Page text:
Rob Neyer has a blog entry today about Jose Canseco's new book. Apparently someone named Joe Lavin got a copy from a bookstore a little sooner than anticipated, though it would surprise me if some of the usual book-reviewing types had not already been given a copy.
Of course, River Avenue Blues thinks that the original is a satire anyway, a fake. Looking at the original column, I don't see how it can be anything but a fake. Lavin says that Canseco includes a profane, personal attack/insult to Alex Rodriguez at the end of one chapter, which is something I can't imagine a publisher allowing, or even a ghost writer, as Jose had last time with Steve Kettmann.
I doubt he's so refined his writing skills in the last three years that he no longer needs a ghost writer, and I can't imagine that even the most inexperienced one would let something like that through.
Lavin says that Canseco was upset that he didn't get mentioned more in the Mitchell Report, quoting him as saying, "I was Mitch-slapped!" There is no way on God's green Earth that Jose Canseco is clever enough to have thought of that on his own.
If his ghost writer suggested it, he would have just looked at him quizzically, like your dog looks at you when he can't figure out what you've done with the rest of the cookie you were eating—the one that's now "hidden" in your other hand.
Lavin says that Canseco attests to having taken two lie detector tests and the results are in the book. This is ridiculous. I've seen the movies. I know how these things work. The results of a polygraph test would take pages and pages of space in a book.
You get readings of heart rate, pulse, body temperature, etc., and it all comes out on a running chart with lots of jagged lines, none of which are meaningful unless you know:
A) What questions were being asked when those particular readings were taken,
2) What the readings looked like when he was asked innocuous questions with either true or false answers, and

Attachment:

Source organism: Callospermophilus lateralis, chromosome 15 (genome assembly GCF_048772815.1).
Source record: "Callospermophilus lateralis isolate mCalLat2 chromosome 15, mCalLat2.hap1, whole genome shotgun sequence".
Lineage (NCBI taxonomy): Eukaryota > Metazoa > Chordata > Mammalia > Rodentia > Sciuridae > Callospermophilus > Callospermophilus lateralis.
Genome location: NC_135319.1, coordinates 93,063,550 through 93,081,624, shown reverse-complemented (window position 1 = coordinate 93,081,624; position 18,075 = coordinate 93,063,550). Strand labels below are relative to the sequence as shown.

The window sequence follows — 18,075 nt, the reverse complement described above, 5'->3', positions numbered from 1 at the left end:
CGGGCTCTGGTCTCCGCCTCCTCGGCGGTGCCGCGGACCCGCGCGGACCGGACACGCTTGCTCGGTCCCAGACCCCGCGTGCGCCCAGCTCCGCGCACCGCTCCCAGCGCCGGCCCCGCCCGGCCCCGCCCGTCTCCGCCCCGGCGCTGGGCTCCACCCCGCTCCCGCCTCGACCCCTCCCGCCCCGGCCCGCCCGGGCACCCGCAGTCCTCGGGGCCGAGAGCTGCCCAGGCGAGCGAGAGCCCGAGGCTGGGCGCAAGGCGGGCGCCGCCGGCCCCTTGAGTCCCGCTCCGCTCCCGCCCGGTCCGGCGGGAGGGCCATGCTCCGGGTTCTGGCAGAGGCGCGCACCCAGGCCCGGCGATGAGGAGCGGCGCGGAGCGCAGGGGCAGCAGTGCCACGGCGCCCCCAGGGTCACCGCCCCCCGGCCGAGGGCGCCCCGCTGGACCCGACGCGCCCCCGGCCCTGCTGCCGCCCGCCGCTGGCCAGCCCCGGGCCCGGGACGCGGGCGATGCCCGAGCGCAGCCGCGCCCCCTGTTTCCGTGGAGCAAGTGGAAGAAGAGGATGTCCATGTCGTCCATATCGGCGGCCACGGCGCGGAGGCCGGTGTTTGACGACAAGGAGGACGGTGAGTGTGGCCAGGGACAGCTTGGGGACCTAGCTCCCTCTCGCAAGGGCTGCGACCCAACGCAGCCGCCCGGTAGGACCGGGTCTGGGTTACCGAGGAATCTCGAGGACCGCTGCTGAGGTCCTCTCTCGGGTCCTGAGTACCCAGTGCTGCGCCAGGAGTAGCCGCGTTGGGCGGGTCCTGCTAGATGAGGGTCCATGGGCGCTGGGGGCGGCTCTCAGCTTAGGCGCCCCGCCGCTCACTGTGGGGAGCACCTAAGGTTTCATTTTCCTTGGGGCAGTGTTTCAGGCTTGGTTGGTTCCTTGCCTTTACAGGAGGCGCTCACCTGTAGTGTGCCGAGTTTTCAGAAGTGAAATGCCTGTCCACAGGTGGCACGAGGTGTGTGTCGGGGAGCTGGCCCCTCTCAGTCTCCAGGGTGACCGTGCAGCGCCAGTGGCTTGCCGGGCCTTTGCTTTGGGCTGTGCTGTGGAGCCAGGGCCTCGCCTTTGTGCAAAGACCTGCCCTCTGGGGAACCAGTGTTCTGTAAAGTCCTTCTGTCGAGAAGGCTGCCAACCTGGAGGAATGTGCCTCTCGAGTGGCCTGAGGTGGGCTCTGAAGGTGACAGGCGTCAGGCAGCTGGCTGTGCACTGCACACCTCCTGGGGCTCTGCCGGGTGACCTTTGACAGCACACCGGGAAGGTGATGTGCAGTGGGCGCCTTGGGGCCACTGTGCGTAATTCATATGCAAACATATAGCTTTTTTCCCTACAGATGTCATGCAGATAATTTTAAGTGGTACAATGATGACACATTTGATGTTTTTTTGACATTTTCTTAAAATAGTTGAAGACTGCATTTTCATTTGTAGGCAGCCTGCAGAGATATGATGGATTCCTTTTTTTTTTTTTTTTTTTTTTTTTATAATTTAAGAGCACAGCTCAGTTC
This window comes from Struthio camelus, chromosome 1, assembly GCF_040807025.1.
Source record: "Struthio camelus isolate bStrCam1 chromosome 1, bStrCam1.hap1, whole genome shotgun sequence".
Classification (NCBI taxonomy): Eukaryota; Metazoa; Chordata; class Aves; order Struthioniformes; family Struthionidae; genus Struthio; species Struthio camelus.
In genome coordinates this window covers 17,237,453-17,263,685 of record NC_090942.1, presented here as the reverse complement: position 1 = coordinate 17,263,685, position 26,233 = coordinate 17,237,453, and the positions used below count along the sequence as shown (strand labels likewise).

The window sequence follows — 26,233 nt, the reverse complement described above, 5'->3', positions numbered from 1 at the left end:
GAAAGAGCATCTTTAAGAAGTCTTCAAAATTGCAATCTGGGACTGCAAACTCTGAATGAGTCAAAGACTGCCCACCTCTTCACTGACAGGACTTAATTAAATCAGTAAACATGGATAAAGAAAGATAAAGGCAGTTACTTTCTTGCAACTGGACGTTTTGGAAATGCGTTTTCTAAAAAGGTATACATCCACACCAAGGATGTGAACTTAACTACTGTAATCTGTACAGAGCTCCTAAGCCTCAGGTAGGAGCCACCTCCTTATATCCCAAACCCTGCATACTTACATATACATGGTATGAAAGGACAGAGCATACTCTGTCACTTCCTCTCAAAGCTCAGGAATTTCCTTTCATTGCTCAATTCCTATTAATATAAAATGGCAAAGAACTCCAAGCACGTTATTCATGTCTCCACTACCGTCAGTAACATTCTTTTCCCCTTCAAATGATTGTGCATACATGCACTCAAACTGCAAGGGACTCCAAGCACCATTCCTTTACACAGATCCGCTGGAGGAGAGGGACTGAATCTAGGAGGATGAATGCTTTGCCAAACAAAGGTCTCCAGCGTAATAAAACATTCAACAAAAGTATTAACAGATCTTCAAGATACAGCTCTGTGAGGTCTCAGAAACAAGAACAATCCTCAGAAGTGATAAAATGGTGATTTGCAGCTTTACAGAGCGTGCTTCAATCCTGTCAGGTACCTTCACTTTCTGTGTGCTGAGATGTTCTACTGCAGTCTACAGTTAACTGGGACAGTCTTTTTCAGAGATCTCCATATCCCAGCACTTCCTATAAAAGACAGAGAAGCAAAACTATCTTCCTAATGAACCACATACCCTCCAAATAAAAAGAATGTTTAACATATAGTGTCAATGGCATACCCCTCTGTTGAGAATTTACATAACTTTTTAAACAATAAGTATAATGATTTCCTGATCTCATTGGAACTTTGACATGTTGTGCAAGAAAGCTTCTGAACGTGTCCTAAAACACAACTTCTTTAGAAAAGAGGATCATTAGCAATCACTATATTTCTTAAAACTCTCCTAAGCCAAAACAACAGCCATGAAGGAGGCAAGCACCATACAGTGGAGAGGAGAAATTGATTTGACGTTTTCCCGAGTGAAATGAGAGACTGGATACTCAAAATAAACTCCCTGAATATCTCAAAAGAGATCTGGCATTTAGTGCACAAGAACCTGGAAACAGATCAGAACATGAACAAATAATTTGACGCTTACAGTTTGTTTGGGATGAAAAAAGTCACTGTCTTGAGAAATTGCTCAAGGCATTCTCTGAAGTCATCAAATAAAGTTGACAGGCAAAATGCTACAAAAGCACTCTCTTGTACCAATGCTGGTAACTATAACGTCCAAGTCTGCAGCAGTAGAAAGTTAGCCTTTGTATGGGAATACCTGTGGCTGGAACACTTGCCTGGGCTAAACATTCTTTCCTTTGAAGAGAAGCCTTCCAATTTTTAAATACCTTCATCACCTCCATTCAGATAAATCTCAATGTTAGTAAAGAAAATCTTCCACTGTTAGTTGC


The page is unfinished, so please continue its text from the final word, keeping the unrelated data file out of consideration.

iii) How much of a difference in those readings is significant.
He could have published the results of a seismograph machine from somewhere under the San Francisco Bay and 99 percent of us would never know the difference.
In other words, you have to be a trained polygraph reader, and even then the experts can disagree, which is one of the reasons these things are not admissible in court. (The other being that all judges are psychic and can tell when you're lying anyway!)
Toward the end, Lavin says that Canseco describes a lengthy conversation with CBS's octogenarian news anchor Mike Wallace about he potential benefits of HGH.
Levin ends his column as follows:
Yes, apparently, Mike Wallace could be juiced. It makes sense. How else to explain how Wallace has stayed on top of his game well into his eighties? No word yet on whether Andy Rooney is juiced too.
This is tongue-in-cheek here, folks. Wallace took a lot of flak last year for his interview with Roger Clemens, in which he clearly was NOT at the top of his game. He's a big name, certainly, but he's a soft touch these days, and a personal friend of Clemens, which was exactly why Roger chose him for the interview.
He violated two of the three classic journalism blunders, the most famous of which is 'never get involved in a land war in Asia.' Only slightly less well known are 'ask tough questions' and 'make sure you can remain objective.'
Besides, even if Mike Wallace did want to learn about HGH, do you think he would actually risk talking to Jose Canseco about it? He may be old and crotchety and not much of an interviewer anymore, but the man is not stupid.
Jose Canseco wrote a book three years ago and is publishing another one in which he supposedly divulges confidential information form personal conversations with people who trusted him at the time. Why would Wallace confide in this guy?
Getting back to Canseco, I read and reviewed his book Juiced as well, and found it mostly pretty interesting, but that was because it was chocked full of what were (at the time) mostly new revelations.
This new one, whether Lavin actually read it or not, appears to be just an effort by Canseco to make a few bucks by jumping on the bandwagon. Though it should be noted that he started this whole thing by pushing that bandwagon down the hill three years ago. At the time, many of his accusations were based on first hand experience of injecting or supplying other players, though now it just sounds like he's accusing anyone who's a big name and might make a splash for his book to get some press.
I've already got a couple of other books to review, both of which seem like they'll be more interesting and better written than Canseco's new offering, and I won't even get to them until I've gotten through Baseball Prospectus 2008 and drafted my fantasy team.
I expect that Canseco's sequel to Juiced will be a lot like The Matrix: Revolutions and everything Erik Hinske's done since he won the 2002 AL Rookie of the Year—a lot less interesting, and only still there because there's a lot of money involved.